Tuesday, June 9, 2009

Jack Smith Lake

Last weekend, Duncan and I enjoyed the interesting experience of observing the Field Naturalists Club of Victoria, carry out a small mammals survey at the Giffard Flora Reserve. I’m always encouraged when I come across people with such passion for our environment. Here’s a link to an album of Duncan’s pictures.

While we were there, it was evident that the birds were very quiet. The old Saw Toothed Banksias were not in flower, although some of the eucs on the sand ridge had plenty of blossom. After we left the group on day two, we headed down to Jack Smith Lake which is quite nearby. Jack Smith Lake is right behind the sand dunes on the coast, and the coastal Banksias here were well in flower.

After checking the ‘salt flats’ and counting near 100 Blue-winged Parrots, and ticking White-fronted Chats and Striated Field Wrens, we headed for the car park area for lunch and were greeted by a strong Crescent Honeyeater call as we got out of the vehicle. Blue Wrens and Silvereyes dashed among the lower scrub while Little Wattlebirds and New Holland Honeyeaters chased each other in the tree tops.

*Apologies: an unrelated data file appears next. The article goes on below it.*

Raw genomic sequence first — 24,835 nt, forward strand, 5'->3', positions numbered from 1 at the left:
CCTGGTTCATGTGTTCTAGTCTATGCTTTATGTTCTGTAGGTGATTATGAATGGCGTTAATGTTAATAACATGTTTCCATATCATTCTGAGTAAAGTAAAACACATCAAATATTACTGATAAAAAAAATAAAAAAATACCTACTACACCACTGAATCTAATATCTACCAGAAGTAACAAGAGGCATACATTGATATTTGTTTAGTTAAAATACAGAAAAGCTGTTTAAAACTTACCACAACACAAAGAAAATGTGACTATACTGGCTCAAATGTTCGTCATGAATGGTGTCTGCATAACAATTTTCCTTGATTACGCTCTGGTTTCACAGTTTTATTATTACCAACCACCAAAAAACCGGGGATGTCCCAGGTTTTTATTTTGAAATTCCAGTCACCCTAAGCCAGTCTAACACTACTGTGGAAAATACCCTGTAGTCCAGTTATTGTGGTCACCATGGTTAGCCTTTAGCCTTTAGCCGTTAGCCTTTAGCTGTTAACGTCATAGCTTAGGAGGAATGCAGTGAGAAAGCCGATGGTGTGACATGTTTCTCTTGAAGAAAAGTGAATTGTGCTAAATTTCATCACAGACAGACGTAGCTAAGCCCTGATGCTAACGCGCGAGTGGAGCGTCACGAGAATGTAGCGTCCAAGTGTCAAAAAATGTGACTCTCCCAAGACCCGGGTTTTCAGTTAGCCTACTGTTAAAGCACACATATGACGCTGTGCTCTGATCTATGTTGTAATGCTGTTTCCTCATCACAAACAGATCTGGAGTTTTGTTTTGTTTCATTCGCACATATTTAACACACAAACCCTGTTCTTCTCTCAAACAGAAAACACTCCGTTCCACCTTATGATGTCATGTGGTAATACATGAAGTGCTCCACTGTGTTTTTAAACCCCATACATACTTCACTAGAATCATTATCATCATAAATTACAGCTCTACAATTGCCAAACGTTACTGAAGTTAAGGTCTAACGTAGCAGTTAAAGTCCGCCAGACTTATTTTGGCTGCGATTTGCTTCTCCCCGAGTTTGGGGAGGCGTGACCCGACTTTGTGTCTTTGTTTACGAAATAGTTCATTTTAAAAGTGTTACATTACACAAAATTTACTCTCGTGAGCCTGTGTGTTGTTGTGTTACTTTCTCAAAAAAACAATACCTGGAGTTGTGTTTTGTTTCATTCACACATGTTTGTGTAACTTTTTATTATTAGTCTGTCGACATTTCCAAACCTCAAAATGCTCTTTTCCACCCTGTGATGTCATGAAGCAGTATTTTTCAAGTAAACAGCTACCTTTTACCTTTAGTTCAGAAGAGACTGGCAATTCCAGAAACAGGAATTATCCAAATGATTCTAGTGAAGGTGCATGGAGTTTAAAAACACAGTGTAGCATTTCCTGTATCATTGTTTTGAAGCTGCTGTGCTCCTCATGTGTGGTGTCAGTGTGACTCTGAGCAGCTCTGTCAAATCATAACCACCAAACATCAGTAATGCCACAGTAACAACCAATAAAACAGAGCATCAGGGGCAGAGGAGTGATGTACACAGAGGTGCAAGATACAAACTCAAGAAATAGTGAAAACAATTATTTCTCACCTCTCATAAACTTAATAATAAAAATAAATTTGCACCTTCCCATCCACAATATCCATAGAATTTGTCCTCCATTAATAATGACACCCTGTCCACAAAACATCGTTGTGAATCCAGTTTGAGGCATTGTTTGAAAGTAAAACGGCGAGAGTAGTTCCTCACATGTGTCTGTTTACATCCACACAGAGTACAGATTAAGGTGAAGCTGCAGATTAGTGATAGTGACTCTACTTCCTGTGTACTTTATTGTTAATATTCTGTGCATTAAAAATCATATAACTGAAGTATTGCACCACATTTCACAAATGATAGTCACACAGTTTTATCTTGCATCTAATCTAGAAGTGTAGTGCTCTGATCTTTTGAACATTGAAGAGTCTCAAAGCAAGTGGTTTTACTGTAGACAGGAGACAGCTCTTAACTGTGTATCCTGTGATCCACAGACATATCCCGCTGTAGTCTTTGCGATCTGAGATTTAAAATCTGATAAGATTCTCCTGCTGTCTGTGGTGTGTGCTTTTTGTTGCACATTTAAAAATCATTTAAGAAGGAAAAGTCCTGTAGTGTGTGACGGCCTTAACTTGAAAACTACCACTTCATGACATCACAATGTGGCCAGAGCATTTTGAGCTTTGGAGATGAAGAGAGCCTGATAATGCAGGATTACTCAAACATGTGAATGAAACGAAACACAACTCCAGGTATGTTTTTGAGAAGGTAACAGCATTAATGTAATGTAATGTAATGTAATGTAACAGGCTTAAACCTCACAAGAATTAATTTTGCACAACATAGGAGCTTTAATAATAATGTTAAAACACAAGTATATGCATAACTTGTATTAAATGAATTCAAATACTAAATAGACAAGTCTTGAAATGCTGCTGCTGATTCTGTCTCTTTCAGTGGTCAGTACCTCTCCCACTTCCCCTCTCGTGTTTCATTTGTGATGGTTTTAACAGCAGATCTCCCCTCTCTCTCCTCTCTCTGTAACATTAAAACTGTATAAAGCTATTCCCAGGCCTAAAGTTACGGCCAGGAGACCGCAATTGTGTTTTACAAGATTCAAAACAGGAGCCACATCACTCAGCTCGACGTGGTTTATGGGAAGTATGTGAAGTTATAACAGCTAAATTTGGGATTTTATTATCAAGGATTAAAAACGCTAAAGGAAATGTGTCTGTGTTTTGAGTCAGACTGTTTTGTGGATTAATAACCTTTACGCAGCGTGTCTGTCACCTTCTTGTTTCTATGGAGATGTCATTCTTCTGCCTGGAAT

A few Crested Terns preened themselves on top of some posts and a Brown Falcon did its hovering act above a nearby field and a pair of Red-capped Dotterels skitted about on the mud flats.

Neither of us had been to Jack Smith Lake for some time, so it was rewarding to see the number of parrots. The main lake is still the only body of water. Like everywhere else around here, the place is crying out for some decent rain.